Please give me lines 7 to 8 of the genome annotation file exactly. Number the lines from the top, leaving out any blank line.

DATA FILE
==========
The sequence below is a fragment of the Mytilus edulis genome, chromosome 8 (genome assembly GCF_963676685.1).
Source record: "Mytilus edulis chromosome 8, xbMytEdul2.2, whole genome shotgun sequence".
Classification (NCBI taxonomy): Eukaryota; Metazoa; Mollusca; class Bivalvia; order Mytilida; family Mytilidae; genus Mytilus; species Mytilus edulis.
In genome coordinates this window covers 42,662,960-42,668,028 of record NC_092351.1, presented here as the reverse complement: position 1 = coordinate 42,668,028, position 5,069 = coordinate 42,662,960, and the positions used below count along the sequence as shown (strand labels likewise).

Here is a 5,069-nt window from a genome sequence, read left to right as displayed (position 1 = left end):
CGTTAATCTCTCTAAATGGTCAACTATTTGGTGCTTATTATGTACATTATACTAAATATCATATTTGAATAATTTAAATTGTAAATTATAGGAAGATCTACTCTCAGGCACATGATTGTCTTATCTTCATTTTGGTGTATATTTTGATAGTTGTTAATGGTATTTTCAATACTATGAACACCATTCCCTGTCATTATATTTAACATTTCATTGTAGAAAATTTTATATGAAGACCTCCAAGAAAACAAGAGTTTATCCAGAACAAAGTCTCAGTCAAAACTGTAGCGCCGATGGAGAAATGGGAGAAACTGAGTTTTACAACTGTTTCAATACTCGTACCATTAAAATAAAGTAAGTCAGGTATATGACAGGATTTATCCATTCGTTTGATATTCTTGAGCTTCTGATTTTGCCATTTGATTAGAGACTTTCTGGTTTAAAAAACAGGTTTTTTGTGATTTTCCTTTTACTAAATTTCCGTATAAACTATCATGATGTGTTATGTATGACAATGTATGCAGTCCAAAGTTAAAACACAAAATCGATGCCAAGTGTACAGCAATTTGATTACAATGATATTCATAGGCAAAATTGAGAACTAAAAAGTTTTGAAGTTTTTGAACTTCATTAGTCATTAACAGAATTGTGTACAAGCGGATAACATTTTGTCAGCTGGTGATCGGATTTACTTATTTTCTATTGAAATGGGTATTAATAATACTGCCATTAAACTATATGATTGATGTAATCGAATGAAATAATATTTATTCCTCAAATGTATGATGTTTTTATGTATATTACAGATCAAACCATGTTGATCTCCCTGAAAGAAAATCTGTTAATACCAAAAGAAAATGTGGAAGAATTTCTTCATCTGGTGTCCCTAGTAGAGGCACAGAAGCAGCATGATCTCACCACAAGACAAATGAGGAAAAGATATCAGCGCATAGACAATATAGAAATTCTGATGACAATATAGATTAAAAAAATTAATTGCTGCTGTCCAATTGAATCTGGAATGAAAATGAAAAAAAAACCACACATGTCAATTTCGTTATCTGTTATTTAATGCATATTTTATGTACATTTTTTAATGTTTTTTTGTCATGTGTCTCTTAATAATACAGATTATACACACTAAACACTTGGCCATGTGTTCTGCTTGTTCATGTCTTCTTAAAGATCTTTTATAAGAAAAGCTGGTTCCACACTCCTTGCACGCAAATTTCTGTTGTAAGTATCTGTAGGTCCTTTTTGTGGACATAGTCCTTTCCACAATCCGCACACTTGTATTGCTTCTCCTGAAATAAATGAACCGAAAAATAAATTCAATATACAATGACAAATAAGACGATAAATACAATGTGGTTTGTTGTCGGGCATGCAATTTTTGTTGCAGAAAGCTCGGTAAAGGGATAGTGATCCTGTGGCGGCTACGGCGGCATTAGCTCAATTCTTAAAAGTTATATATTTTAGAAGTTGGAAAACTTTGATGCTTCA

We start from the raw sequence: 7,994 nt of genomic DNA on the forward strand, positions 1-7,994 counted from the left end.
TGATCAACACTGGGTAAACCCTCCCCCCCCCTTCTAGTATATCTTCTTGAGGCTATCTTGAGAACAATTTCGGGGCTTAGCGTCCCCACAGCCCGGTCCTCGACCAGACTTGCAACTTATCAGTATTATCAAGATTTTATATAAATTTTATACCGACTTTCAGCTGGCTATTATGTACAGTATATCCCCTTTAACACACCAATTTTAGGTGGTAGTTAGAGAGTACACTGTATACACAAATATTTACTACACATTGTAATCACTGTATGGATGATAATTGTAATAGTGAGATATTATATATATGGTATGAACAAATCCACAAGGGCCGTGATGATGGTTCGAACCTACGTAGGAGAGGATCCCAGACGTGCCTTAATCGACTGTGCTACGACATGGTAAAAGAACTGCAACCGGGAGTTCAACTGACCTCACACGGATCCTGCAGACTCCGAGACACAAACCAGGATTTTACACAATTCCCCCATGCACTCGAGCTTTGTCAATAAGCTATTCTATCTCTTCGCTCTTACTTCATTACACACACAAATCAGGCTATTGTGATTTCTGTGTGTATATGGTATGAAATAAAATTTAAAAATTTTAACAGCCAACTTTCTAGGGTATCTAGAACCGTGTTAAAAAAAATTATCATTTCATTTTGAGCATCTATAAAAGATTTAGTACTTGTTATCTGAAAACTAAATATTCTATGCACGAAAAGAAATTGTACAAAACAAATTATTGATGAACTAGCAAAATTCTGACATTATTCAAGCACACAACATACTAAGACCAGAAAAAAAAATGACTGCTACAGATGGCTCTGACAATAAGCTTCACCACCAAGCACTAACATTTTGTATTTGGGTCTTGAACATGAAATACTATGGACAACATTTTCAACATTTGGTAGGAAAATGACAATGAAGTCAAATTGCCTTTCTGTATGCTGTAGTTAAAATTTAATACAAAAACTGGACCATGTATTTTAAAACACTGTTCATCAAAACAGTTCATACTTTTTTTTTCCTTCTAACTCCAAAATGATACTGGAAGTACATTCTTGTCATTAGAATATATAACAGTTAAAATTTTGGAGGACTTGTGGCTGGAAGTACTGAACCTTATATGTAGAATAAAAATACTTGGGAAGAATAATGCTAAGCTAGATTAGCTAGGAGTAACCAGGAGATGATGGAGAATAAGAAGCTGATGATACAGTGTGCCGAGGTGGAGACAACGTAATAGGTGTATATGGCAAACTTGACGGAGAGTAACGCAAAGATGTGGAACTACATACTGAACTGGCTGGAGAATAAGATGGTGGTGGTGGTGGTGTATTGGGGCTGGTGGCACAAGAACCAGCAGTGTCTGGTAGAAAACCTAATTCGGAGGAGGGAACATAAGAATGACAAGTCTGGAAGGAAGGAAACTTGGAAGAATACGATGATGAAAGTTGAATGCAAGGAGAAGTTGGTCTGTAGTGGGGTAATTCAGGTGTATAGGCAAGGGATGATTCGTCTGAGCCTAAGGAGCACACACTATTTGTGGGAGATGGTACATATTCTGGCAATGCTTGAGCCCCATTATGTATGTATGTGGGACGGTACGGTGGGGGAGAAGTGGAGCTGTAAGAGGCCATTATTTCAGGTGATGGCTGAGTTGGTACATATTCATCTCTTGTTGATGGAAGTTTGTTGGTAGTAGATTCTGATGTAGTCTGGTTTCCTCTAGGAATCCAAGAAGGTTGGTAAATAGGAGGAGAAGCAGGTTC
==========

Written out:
We start from the raw sequence: 7,994 nt of genomic DNA on the forward strand, positions 1-7,994 counted from the left end.
TGATCAACACTGGGTAAACCCTCCCCCCCCCTTCTAGTATATCTTCTTGAGGCTATCTTGAGAACAATTTCGGGGCTTAGCGTCCCCACAGCCCGGTCCTCGACCAGACTTGCAACTTATCAGTATTATCAAGATTTTATATAAATTTTATACCGACTTTCAGCTGGCTATTATGTACAGTATATCCCCTTTAACACACCAATTTTAGGTGGTAGTTAGAGAGTACACTGTATACACAAATATTTACTACACATTGTAATCACTGTATGGATGATAATTGTAATAGTGAGATATTATATATATGGTATGAACAAATCCACAAGGGCCGTGATGATGGTTCGAACCTACGTAGGAGAGGATCCCAGACGTGCCTTAATCGACTGTGCTACGACATGGTAAAAGAACTGCAACCGGGAGTTCAACTGACCTCACACGGATCCTGCAGACTCCGAGACACAAACCAGGATTTTACACAATTCCCCCATGCACTCGAGCTTTGTCAATAAGCTATTCTATCTCTTCGCTCTTACTTCATTACACACACAAATCAGGCTATTGTGATTTCTGTGTGTATATGGTATGAAATAAAATTTAAAAATTTTAACAGCCAACTTTCTAGGGTATCTAGAACCGTGTTAAAAAAAATTATCATTTCATTTTGAGCATCTATAAAAGATTTAGTACTTGTTATCTGAAAACTAAATATTCTATGCACGAAAAGAAATTGTACAAAACAAATTATTGATGAACTAGCAAAATTCTGACATTATTCAAGCACACAACATACTAAGACCAGAAAAAAAAATGACTGCTACAGATGGCTCTGACAATAAGCTTCACCACCAAGCACTAACATTTTGTATTTGGGTCTTGAACATGAAATACTATGGACAACATTTTCAACATTTGGTAGGAAAATGACAATGAAGTCAAATTGCCTTTCTGTATGCTGTAGTTAAAATTTAATACAAAAACTGGACCATGTATTTTAAAACACTGTTCATCAAAACAGTTCATACTTTTTTTTTCCTTCTAACTCCAAAATGATACTGGAAGTACATTCTTGTCATTAGAATATATAACAGTTAAAATTTTGGAGGACTTGTGGCTGGAAGTACTGAACCTTATATGTAGAATAAAAATACTTGGGAAGAATAATGCTAAGCTAGATTAGCTAGGAGTAACCAGGAGATGATGGAGAATAAGAAGCTGATGATACAGTGTGCCGAGGTGGAGACAACGTAATAGGTGTATATGGCAAACTTGACGGAGAGTAACGCAAAGATGTGGAACTACATACTGAACTGGCTGGAGAATAAGATGGTGGTGGTGGTGGTGTATTGGGGCTGGTGGCACAAGAACCAGCAGTGTCTGGTAGAAAACCTAATTCGGAGGAGGGAACATAAGAATGACAAGTCTGGAAGGAAGGAAACTTGGAAGAATACGATGATGAAAGTTGAATGCAAGGAGAAGTTGGTCTGTAGTGGGGTAATTCAGGTGTATAGGCAAGGGATGATTCGTCTGAGCCTAAGGAGCACACACTATTTGTGGGAGATGGTACATATTCTGGCAATGCTTGAGCCCCATTATGTATGTATGTGGGACGGTACGGTGGGGGAGAAGTGGAGCTGTAAGAGGCCATTATTTCAGGTGATGGCTGAGTTGGTACATATTCATCTCTTGTTGATGGAAGTTTGTTGGTAGTAGATTCTGATGTAGTCTGGTTTCCTCTAGGAATCCAAGAAGGTTGGTAAATAGGAGGAGAAGCAGGTTC